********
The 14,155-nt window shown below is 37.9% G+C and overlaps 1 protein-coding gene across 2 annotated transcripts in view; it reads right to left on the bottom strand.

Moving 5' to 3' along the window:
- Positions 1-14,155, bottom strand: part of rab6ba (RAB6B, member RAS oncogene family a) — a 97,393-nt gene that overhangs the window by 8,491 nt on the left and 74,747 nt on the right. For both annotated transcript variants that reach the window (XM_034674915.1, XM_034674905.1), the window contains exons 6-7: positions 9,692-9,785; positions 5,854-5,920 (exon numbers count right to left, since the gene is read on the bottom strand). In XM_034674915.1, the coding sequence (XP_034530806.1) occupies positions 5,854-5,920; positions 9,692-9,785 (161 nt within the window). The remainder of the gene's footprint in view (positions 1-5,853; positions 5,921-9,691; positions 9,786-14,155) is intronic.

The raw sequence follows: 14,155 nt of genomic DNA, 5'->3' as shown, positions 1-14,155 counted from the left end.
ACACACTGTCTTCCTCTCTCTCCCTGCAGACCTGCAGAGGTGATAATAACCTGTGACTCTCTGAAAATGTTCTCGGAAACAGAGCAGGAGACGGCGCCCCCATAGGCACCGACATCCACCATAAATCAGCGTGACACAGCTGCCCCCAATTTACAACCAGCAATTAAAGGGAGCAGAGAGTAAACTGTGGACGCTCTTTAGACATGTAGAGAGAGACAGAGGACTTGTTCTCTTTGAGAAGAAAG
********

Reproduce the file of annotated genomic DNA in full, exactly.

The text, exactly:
The 14,155-nt window shown below is 37.9% G+C and overlaps 1 protein-coding gene across 2 annotated transcripts in view; it reads right to left on the bottom strand.

Moving 5' to 3' along the window:
- Positions 1-14,155, bottom strand: part of rab6ba (RAB6B, member RAS oncogene family a) — a 97,393-nt gene that overhangs the window by 8,491 nt on the left and 74,747 nt on the right. For both annotated transcript variants that reach the window (XM_034674915.1, XM_034674905.1), the window contains exons 6-7: positions 9,692-9,785; positions 5,854-5,920 (exon numbers count right to left, since the gene is read on the bottom strand). In XM_034674915.1, the coding sequence (XP_034530806.1) occupies positions 5,854-5,920; positions 9,692-9,785 (161 nt within the window). The remainder of the gene's footprint in view (positions 1-5,853; positions 5,921-9,691; positions 9,786-14,155) is intronic.

The raw sequence follows: 14,155 nt of genomic DNA, 5'->3' as shown, positions 1-14,155 counted from the left end.
ACACACTGTCTTCCTCTCTCTCCCTGCAGACCTGCAGAGGTGATAATAACCTGTGACTCTCTGAAAATGTTCTCGGAAACAGAGCAGGAGACGGCGCCCCCATAGGCACCGACATCCACCATAAATCAGCGTGACACAGCTGCCCCCAATTTACAACCAGCAATTAAAGGGAGCAGAGAGTAAACTGTGGACGCTCTTTAGACATGTAGAGAGAGACAGAGGACTTGTTCTCTTTGAGAAGAAAG